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Award Title:
Group Achievement Award

Group Name:
AIM Flight Operations Team

For the AIM Flight Operations Team (FOT), for its exceptional engineering and innovative achievement enabling the AIM mission to continue operations without command uplink.

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The AIM (Aeronomy of Ice in the Mesosphere) spacecraft has now gone 1193 days without command uplink capability, lost early in this single-string, low-cost mission due to a defect in the command receiver exacerbated by spacecraft charging and radiation effects. As described below, the extraordinary innovation and dedication of the AIM Flight Operations Team (FOT) clearly saved this mission, enabling significant scientific advancements in understanding the coldest region on Earth. Their efforts have pushed the limits in spacecraft automation beyond anything accomplished before. They enabled science operations to continue despite an anomaly that could have ended the AIM mission prematurely, and significantly reduced the cost of operating the mission during the extended mission phase. AIM was launched on April 25, 2007 from Vandenberg Air Force Base. Ten days into the mission, AIM began having difficulty attaining lock on the uplink subcarrier. Since then, the AIM spacecraft experienced varying periods, from hours to weeks, between contacts with successful command uplink. The first extended outage of approximately four days occurred a couple of weeks after the problem surfaced. This drove the FOT to examine new ways of operating the spacecraft. The FOT made massive software changes while they could, to allow the spacecraft to operate autonomously for long periods without command uplink. The initial efforts focused on providing a system that was robust against extended command outages without making significant changes to the risk posture of the program. Then, the priority shifted to developing and testing groundbreaking techniques for the command and control of a deaf satellite. The first efforts focused on producing an expedited instrument commissioning sequence using stored commands and developing a stored command sequence to execute in the event of another extended outage. Next, the FOT increased the onboard command storage capability, improved the on-board orbit knowledge and provided for an autonomous downlink of recorded data when AIM passed over a scheduled ground station.  Then the FOT proceeded to fully automate the spacecraft to handle science observation sequences and to perform autonomous orbit maneuvers using the onboard telemetry monitors that are nominally used for onboard fault detection and correction sequences. This provided the AIM mission with a means for continuing science observations in the event of an extended command outage. Having achieved a level of autonomy that would meet mission requirements, the FOT worked on improving the science data quality and the robustness of the system. This involved incorporating the ground based mission-planning software into flight software. In parallel, the FOT developed a process to modulate the RF signal through the TDRSS link in ways that are observable to the flight software (a.k.a. Morse code commanding), without requiring the receiver to lock onto the subcarrier. This allows the operations team to trigger pre-loaded stored command sequences to perform emergency recovery operations. The capability to build custom command sequences is enabling new science as the AIM orbit evolves during extended mission operations. The AIM spacecraft will be reconfigured to perform science during upcoming years of "full-sun" condition when the autonomous state vector routine and the on-board mission planning software will no longer function due to lack of sunrises and sunsets. These innovative modifications continue to enable robust ongoing spacecraft operations with no loss of science data quality or quantity. The FOT implemented extensive, opportunistic and highly creative operational changes to both the spacecraft and science instruments, resulting in the ongoing return of over 98% of the science data on a continuous basis after accomplishing 100% of the science return for the mission. Their accomplishment has enormous potential for the future conscious implementation of spacecraft autonomy, potentially requiring fewer operators and lower cost to NASA. This was all accomplished with no change of funding from NASA and resurrected a mission that could have been a total loss extending it into years of spectacular science results.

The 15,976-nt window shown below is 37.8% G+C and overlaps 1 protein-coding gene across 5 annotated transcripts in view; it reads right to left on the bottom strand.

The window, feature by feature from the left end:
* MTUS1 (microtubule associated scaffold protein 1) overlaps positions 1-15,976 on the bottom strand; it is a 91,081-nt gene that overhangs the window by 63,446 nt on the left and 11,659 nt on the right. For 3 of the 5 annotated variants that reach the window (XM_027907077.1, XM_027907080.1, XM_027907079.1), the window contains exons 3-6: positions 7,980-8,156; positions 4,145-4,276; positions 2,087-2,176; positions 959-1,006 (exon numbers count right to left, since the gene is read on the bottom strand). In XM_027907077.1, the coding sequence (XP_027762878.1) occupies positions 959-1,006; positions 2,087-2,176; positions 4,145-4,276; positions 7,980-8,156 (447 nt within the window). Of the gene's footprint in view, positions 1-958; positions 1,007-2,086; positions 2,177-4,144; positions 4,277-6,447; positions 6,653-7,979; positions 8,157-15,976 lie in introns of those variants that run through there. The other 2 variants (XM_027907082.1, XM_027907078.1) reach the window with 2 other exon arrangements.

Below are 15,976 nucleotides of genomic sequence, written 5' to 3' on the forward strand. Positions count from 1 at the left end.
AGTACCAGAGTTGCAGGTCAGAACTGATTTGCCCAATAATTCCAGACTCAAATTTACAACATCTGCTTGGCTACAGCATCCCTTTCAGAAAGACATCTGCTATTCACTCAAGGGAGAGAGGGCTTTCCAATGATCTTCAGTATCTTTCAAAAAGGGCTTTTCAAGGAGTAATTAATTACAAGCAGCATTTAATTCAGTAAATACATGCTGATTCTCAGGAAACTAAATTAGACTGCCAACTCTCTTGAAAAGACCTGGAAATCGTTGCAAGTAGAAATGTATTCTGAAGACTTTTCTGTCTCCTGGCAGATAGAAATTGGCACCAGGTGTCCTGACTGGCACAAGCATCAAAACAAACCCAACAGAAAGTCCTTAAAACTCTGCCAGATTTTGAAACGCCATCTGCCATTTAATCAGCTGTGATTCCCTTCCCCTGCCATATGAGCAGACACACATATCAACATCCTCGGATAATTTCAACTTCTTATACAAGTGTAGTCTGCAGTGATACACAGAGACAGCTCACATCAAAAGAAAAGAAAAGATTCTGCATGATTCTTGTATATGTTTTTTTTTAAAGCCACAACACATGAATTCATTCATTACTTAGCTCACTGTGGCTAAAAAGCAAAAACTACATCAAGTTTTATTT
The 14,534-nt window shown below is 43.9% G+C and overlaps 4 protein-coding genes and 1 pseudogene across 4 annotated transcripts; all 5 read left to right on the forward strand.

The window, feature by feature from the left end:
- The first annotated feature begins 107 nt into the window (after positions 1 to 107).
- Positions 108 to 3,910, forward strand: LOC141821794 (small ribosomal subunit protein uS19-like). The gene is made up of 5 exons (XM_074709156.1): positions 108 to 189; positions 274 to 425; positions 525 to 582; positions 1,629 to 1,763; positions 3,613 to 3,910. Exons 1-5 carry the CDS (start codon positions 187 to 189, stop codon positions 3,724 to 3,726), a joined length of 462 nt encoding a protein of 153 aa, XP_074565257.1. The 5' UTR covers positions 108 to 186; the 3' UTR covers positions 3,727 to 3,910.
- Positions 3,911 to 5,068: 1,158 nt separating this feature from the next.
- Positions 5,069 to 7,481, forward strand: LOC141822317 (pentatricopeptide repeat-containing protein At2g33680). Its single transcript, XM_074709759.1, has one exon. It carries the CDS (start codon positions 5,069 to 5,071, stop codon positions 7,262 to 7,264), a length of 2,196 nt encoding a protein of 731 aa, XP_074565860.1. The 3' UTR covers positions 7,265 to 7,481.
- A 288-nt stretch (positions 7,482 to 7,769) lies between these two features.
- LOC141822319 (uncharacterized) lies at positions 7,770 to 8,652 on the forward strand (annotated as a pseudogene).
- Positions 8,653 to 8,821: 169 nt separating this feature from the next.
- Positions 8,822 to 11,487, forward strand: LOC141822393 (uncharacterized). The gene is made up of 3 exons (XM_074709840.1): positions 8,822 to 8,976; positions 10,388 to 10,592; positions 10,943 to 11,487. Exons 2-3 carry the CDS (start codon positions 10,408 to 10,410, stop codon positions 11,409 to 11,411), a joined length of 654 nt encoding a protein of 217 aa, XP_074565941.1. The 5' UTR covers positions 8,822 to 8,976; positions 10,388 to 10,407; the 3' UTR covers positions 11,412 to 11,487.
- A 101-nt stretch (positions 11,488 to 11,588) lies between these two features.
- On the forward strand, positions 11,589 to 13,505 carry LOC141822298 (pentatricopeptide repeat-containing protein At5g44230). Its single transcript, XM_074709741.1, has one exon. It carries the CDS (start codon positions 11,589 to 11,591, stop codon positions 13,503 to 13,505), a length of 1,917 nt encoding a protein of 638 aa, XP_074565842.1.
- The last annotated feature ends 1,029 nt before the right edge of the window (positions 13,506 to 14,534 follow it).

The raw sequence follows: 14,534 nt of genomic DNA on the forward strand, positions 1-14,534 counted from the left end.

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NASA Aeronomy of Ice in the Mesosphere

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